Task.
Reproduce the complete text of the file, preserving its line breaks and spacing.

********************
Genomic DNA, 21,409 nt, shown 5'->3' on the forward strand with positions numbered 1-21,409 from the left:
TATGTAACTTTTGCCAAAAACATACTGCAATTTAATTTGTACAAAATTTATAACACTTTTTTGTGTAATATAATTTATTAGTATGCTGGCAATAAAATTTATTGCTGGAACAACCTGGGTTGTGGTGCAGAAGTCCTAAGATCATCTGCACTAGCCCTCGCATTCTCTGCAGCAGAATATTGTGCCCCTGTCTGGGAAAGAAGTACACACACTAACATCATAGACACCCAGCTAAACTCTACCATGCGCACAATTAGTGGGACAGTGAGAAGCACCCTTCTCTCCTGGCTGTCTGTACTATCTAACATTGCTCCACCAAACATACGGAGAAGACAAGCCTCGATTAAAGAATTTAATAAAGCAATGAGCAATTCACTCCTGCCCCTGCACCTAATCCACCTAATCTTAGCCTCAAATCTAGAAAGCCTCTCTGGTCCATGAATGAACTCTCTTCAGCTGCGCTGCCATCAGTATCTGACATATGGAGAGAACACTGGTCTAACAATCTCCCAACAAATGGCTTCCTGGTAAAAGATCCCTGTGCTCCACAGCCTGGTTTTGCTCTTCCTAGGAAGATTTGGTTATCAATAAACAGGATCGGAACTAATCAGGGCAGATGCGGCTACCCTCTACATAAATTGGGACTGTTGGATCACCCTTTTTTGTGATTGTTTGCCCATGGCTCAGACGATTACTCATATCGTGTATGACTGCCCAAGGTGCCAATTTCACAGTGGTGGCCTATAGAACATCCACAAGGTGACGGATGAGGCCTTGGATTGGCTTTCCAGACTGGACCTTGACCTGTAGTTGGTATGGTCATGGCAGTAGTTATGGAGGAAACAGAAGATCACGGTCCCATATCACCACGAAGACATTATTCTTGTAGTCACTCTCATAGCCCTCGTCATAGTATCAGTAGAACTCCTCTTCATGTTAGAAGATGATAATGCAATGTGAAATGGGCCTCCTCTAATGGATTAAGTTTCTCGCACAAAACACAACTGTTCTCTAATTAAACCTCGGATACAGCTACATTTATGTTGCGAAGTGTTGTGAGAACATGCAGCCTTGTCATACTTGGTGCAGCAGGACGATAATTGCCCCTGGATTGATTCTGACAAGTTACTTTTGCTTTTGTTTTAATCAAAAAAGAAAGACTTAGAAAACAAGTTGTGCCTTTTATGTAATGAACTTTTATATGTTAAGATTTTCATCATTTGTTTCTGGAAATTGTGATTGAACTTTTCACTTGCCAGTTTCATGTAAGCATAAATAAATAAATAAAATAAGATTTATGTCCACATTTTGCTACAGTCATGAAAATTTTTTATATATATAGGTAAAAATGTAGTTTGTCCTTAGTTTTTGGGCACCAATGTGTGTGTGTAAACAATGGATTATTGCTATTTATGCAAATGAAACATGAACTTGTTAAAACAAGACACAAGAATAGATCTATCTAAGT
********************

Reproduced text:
Genomic DNA, 21,409 nt, shown 5'->3' on the forward strand with positions numbered 1-21,409 from the left:
TATGTAACTTTTGCCAAAAACATACTGCAATTTAATTTGTACAAAATTTATAACACTTTTTTGTGTAATATAATTTATTAGTATGCTGGCAATAAAATTTATTGCTGGAACAACCTGGGTTGTGGTGCAGAAGTCCTAAGATCATCTGCACTAGCCCTCGCATTCTCTGCAGCAGAATATTGTGCCCCTGTCTGGGAAAGAAGTACACACACTAACATCATAGACACCCAGCTAAACTCTACCATGCGCACAATTAGTGGGACAGTGAGAAGCACCCTTCTCTCCTGGCTGTCTGTACTATCTAACATTGCTCCACCAAACATACGGAGAAGACAAGCCTCGATTAAAGAATTTAATAAAGCAATGAGCAATTCACTCCTGCCCCTGCACCTAATCCACCTAATCTTAGCCTCAAATCTAGAAAGCCTCTCTGGTCCATGAATGAACTCTCTTCAGCTGCGCTGCCATCAGTATCTGACATATGGAGAGAACACTGGTCTAACAATCTCCCAACAAATGGCTTCCTGGTAAAAGATCCCTGTGCTCCACAGCCTGGTTTTGCTCTTCCTAGGAAGATTTGGTTATCAATAAACAGGATCGGAACTAATCAGGGCAGATGCGGCTACCCTCTACATAAATTGGGACTGTTGGATCACCCTTTTTTGTGATTGTTTGCCCATGGCTCAGACGATTACTCATATCGTGTATGACTGCCCAAGGTGCCAATTTCACAGTGGTGGCCTATAGAACATCCACAAGGTGACGGATGAGGCCTTGGATTGGCTTTCCAGACTGGACCTTGACCTGTAGTTGGTATGGTCATGGCAGTAGTTATGGAGGAAACAGAAGATCACGGTCCCATATCACCACGAAGACATTATTCTTGTAGTCACTCTCATAGCCCTCGTCATAGTATCAGTAGAACTCCTCTTCATGTTAGAAGATGATAATGCAATGTGAAATGGGCCTCCTCTAATGGATTAAGTTTCTCGCACAAAACACAACTGTTCTCTAATTAAACCTCGGATACAGCTACATTTATGTTGCGAAGTGTTGTGAGAACATGCAGCCTTGTCATACTTGGTGCAGCAGGACGATAATTGCCCCTGGATTGATTCTGACAAGTTACTTTTGCTTTTGTTTTAATCAAAAAAGAAAGACTTAGAAAACAAGTTGTGCCTTTTATGTAATGAACTTTTATATGTTAAGATTTTCATCATTTGTTTCTGGAAATTGTGATTGAACTTTTCACTTGCCAGTTTCATGTAAGCATAAATAAATAAATAAAATAAGATTTATGTCCACATTTTGCTACAGTCATGAAAATTTTTTATATATATAGGTAAAAATGTAGTTTGTCCTTAGTTTTTGGGCACCAATGTGTGTGTGTAAACAATGGATTATTGCTATTTATGCAAATGAAACATGAACTTGTTAAAACAAGACACAAGAATAGATCTATCTAAGT